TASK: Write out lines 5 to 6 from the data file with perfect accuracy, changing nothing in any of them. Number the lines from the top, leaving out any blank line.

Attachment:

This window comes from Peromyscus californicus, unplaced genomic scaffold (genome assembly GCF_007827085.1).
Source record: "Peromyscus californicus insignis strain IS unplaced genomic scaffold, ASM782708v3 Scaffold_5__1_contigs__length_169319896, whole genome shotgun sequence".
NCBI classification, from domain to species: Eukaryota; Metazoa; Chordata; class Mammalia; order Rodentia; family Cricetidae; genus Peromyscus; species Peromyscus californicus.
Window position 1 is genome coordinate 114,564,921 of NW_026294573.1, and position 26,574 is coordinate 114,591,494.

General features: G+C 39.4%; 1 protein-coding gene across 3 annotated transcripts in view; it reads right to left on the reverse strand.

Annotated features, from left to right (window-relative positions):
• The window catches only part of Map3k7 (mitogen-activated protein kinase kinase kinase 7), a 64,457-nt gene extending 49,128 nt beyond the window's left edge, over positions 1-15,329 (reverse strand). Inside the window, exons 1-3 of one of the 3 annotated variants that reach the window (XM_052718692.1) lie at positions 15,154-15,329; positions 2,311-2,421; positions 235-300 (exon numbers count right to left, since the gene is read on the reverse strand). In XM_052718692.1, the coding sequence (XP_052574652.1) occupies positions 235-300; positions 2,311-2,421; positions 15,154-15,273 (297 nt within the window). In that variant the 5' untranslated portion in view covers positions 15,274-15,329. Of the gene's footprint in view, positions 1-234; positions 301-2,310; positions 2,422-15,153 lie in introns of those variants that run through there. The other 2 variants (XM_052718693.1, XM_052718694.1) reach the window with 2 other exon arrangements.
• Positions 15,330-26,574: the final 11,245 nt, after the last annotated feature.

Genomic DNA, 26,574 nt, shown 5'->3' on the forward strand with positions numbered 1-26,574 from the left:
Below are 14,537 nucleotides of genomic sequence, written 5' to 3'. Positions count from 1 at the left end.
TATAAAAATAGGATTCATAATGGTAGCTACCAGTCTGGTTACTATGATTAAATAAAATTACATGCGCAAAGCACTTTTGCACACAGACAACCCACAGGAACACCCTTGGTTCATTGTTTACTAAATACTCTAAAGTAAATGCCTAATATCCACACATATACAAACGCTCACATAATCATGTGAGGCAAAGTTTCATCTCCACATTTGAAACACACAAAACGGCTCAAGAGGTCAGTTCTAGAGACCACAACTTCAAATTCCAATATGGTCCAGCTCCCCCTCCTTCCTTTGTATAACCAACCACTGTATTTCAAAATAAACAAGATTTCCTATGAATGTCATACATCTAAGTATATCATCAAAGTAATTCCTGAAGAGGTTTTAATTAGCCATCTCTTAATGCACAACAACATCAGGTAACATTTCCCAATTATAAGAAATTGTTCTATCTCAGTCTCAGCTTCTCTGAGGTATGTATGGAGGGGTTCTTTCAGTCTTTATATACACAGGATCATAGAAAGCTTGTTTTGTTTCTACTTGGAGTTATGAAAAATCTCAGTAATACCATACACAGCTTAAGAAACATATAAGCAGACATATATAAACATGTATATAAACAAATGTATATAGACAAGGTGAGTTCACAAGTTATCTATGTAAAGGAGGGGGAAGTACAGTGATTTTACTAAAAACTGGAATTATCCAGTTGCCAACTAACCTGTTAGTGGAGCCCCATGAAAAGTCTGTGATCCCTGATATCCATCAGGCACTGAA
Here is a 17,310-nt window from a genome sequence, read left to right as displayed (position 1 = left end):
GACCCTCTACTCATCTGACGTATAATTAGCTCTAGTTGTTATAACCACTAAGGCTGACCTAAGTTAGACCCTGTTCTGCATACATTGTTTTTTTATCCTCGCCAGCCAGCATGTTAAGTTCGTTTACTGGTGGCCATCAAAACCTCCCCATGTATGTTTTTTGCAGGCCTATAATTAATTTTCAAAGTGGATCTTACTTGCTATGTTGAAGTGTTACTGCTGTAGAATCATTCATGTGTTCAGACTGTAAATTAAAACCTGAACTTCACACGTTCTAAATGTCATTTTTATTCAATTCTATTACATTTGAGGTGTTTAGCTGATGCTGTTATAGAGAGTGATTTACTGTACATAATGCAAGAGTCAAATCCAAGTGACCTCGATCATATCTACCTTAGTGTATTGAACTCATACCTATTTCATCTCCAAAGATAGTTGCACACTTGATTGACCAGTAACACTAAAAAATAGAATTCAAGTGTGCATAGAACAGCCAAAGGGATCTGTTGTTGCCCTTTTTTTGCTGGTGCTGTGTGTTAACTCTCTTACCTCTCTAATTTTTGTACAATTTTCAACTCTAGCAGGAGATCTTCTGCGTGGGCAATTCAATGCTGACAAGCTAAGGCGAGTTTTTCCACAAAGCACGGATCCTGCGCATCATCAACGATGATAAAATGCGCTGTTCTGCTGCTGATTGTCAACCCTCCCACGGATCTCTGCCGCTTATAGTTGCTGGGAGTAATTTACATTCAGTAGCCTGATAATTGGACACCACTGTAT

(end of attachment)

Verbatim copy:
General features: G+C 39.4%; 1 protein-coding gene across 3 annotated transcripts in view; it reads right to left on the reverse strand.

Annotated features, from left to right (window-relative positions):